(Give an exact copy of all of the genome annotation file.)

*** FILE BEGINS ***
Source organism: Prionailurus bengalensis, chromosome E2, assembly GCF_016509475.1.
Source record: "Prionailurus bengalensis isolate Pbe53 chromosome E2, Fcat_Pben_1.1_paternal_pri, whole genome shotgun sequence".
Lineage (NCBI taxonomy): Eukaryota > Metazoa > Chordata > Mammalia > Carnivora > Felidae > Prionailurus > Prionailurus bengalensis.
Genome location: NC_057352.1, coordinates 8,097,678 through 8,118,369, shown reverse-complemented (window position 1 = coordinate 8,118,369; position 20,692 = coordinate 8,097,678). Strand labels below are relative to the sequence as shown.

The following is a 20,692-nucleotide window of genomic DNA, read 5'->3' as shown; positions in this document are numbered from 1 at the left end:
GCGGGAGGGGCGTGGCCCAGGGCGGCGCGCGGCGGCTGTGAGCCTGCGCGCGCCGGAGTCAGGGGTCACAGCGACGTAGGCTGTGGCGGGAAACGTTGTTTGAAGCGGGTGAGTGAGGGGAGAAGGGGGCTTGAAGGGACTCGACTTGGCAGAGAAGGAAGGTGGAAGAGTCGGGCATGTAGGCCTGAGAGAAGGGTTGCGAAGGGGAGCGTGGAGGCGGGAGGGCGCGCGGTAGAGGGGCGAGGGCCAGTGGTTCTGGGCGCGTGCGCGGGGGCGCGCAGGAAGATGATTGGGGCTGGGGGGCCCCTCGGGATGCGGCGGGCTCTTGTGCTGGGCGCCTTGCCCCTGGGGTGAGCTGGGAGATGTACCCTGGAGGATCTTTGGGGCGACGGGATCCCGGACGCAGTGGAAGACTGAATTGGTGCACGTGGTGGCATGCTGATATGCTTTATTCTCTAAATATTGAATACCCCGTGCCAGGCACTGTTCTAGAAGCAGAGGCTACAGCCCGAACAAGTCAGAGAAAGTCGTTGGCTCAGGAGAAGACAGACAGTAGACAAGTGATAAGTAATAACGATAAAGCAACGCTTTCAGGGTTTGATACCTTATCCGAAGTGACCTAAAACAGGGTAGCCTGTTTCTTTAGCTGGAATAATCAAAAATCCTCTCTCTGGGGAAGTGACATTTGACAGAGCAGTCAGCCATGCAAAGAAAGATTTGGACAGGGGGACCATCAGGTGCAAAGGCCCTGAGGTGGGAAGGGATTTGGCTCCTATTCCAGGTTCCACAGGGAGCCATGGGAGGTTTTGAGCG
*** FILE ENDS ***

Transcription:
Source organism: Prionailurus bengalensis, chromosome E2, assembly GCF_016509475.1.
Source record: "Prionailurus bengalensis isolate Pbe53 chromosome E2, Fcat_Pben_1.1_paternal_pri, whole genome shotgun sequence".
Lineage (NCBI taxonomy): Eukaryota > Metazoa > Chordata > Mammalia > Carnivora > Felidae > Prionailurus > Prionailurus bengalensis.
Genome location: NC_057352.1, coordinates 8,097,678 through 8,118,369, shown reverse-complemented (window position 1 = coordinate 8,118,369; position 20,692 = coordinate 8,097,678). Strand labels below are relative to the sequence as shown.

The following is a 20,692-nucleotide window of genomic DNA, read 5'->3' as shown; positions in this document are numbered from 1 at the left end:
GCGGGAGGGGCGTGGCCCAGGGCGGCGCGCGGCGGCTGTGAGCCTGCGCGCGCCGGAGTCAGGGGTCACAGCGACGTAGGCTGTGGCGGGAAACGTTGTTTGAAGCGGGTGAGTGAGGGGAGAAGGGGGCTTGAAGGGACTCGACTTGGCAGAGAAGGAAGGTGGAAGAGTCGGGCATGTAGGCCTGAGAGAAGGGTTGCGAAGGGGAGCGTGGAGGCGGGAGGGCGCGCGGTAGAGGGGCGAGGGCCAGTGGTTCTGGGCGCGTGCGCGGGGGCGCGCAGGAAGATGATTGGGGCTGGGGGGCCCCTCGGGATGCGGCGGGCTCTTGTGCTGGGCGCCTTGCCCCTGGGGTGAGCTGGGAGATGTACCCTGGAGGATCTTTGGGGCGACGGGATCCCGGACGCAGTGGAAGACTGAATTGGTGCACGTGGTGGCATGCTGATATGCTTTATTCTCTAAATATTGAATACCCCGTGCCAGGCACTGTTCTAGAAGCAGAGGCTACAGCCCGAACAAGTCAGAGAAAGTCGTTGGCTCAGGAGAAGACAGACAGTAGACAAGTGATAAGTAATAACGATAAAGCAACGCTTTCAGGGTTTGATACCTTATCCGAAGTGACCTAAAACAGGGTAGCCTGTTTCTTTAGCTGGAATAATCAAAAATCCTCTCTCTGGGGAAGTGACATTTGACAGAGCAGTCAGCCATGCAAAGAAAGATTTGGACAGGGGGACCATCAGGTGCAAAGGCCCTGAGGTGGGAAGGGATTTGGCTCCTATTCCAGGTTCCACAGGGAGCCATGGGAGGTTTTGAGCG